Thrasymachus
2 / 5 (15) Oct 13, 2010
Computers are close enough now to be able to drive on Interstate highways with fewer accidents than humans commit. Driving more slowly where there are more likely obstacles is what's hard, and that's coming pretty quickly too. You overestimate the difficulty of the task and underestimate the ability of programmers to tackle that task. The only thing you're not wrong about is liability concerns. It's probably the only reason we don't already have cars capable of limited self-driving on the roads already, and what with auto-steering and brake corrections, we're most of the way there already. All it takes is a minor adjustment to liability laws, however, and there won't be any stopping this tech.
trekgeek1
5 / 5 (5) Oct 13, 2010
Computers can outperform human beings in mundane tasks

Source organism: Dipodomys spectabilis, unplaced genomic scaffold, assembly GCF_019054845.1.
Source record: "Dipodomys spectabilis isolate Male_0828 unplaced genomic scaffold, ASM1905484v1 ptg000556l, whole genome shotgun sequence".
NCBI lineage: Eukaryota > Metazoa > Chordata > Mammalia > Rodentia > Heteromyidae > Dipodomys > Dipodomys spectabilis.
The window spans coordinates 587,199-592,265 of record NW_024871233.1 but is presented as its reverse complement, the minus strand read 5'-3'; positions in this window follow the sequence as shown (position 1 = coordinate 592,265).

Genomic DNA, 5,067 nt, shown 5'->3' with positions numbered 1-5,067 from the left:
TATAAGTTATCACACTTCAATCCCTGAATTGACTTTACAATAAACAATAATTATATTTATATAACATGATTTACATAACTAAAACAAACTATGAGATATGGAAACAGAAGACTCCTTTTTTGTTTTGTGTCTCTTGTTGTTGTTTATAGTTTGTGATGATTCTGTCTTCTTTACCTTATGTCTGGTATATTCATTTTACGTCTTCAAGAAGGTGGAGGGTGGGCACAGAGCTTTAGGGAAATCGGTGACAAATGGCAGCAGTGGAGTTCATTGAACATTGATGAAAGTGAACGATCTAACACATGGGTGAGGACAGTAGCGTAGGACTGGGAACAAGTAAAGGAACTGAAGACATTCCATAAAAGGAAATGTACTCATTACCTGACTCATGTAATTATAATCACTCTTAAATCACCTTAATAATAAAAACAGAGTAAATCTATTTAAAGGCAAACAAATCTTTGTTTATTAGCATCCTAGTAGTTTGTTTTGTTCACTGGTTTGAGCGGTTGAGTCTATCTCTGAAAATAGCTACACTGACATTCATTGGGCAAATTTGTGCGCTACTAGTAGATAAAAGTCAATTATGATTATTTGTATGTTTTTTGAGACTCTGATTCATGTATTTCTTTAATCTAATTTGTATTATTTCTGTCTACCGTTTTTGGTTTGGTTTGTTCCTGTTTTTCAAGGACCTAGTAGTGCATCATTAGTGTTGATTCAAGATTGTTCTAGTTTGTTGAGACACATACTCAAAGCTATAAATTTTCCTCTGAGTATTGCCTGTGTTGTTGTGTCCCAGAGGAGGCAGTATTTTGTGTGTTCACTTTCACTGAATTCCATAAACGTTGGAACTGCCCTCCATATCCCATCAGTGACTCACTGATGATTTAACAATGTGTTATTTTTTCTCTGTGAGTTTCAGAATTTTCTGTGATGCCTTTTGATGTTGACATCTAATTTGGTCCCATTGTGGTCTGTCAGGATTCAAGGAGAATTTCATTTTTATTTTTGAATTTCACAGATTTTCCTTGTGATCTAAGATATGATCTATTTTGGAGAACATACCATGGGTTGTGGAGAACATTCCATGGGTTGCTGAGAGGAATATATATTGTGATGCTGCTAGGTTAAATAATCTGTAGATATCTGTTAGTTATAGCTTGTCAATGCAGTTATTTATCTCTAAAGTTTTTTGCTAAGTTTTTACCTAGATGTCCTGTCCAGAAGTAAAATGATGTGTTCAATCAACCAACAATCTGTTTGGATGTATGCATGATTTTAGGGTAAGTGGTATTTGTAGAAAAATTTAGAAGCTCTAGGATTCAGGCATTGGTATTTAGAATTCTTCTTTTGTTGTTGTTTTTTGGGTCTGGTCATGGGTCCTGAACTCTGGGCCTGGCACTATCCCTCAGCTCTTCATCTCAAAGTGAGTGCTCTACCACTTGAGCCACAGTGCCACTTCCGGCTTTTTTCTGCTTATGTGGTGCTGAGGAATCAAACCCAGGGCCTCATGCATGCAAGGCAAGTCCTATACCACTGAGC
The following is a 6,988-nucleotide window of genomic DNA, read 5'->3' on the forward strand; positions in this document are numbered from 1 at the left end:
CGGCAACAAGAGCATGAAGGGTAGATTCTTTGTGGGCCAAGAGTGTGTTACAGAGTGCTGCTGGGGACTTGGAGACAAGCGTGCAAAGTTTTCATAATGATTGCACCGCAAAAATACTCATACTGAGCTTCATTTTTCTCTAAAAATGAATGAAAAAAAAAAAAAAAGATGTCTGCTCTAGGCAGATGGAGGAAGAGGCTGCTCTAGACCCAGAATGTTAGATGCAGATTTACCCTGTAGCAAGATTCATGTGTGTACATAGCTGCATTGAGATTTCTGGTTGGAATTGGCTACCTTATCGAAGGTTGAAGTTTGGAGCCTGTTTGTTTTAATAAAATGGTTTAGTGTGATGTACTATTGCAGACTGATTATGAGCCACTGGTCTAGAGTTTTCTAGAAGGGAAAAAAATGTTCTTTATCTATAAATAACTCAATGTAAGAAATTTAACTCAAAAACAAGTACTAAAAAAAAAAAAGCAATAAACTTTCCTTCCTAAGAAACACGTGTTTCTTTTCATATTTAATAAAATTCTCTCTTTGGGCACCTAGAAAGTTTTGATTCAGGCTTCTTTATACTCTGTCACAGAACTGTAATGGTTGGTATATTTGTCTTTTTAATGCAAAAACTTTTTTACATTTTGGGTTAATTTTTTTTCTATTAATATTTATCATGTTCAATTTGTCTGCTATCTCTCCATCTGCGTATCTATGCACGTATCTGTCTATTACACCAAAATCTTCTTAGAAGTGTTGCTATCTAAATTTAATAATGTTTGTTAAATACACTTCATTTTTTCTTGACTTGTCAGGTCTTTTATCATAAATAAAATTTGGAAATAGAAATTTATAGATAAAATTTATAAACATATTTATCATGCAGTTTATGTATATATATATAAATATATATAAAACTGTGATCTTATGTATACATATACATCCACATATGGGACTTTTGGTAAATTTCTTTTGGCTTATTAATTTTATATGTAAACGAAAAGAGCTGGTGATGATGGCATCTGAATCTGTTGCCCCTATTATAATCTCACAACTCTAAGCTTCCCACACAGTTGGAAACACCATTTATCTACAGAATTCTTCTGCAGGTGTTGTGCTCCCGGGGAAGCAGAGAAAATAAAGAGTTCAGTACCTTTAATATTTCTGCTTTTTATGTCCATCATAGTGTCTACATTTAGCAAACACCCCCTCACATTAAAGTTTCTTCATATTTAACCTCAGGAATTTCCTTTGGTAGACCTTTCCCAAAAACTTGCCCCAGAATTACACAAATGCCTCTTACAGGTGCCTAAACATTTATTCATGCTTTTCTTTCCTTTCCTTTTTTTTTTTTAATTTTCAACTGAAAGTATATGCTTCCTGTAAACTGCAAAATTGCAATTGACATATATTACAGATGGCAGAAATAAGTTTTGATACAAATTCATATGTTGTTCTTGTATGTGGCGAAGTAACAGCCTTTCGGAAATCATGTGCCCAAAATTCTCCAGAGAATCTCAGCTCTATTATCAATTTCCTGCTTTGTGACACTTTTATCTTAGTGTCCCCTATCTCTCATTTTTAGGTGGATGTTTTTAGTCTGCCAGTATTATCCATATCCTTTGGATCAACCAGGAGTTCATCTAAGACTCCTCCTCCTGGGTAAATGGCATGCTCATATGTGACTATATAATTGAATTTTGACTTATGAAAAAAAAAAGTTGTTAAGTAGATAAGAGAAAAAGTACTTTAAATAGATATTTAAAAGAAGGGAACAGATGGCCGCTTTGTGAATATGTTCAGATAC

That is false. Driving a car at speed is not a mundane task. To take into consideration everything visually necessary to control a vehicle safely at speed requires a thinking mind, which has evolved millions of years to analyze visual images. Having been a professional programmer for years I can tell you this will never work, unless there is some infrastructure in place in which case it just becomes a Bus anyway, there are too many unexpected things to take into consideration. I read the same non sense 20years ago, and nothin is new today.


The fact that you say it will never work proves you don't know what you are talking about. It will work eventually. So what if you've heard it for 20 years, people wrote about space travel hundreds of years before it happened. You have a very poor imagination.